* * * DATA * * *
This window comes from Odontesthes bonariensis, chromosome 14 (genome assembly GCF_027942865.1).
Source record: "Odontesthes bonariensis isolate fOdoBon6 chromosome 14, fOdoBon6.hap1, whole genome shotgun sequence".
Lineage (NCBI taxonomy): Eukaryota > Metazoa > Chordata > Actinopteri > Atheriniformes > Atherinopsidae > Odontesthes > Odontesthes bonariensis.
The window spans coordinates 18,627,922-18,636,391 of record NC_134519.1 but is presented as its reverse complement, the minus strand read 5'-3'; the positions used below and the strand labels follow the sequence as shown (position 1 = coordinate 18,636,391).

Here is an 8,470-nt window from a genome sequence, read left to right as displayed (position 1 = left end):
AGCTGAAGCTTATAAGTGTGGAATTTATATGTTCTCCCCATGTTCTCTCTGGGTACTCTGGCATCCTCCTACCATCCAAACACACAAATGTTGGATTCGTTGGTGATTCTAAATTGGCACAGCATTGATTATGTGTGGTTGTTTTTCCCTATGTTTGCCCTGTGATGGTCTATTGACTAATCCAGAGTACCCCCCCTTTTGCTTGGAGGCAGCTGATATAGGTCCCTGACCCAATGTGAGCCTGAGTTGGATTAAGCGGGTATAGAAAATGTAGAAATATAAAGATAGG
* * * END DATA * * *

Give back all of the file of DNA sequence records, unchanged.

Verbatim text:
This window comes from Odontesthes bonariensis, chromosome 14 (genome assembly GCF_027942865.1).
Source record: "Odontesthes bonariensis isolate fOdoBon6 chromosome 14, fOdoBon6.hap1, whole genome shotgun sequence".
Lineage (NCBI taxonomy): Eukaryota > Metazoa > Chordata > Actinopteri > Atheriniformes > Atherinopsidae > Odontesthes > Odontesthes bonariensis.
The window spans coordinates 18,627,922-18,636,391 of record NC_134519.1 but is presented as its reverse complement, the minus strand read 5'-3'; the positions used below and the strand labels follow the sequence as shown (position 1 = coordinate 18,636,391).

Here is an 8,470-nt window from a genome sequence, read left to right as displayed (position 1 = left end):
AGCTGAAGCTTATAAGTGTGGAATTTATATGTTCTCCCCATGTTCTCTCTGGGTACTCTGGCATCCTCCTACCATCCAAACACACAAATGTTGGATTCGTTGGTGATTCTAAATTGGCACAGCATTGATTATGTGTGGTTGTTTTTCCCTATGTTTGCCCTGTGATGGTCTATTGACTAATCCAGAGTACCCCCCCTTTTGCTTGGAGGCAGCTGATATAGGTCCCTGACCCAATGTGAGCCTGAGTTGGATTAAGCGGGTATAGAAAATGTAGAAATATAAAGATAGG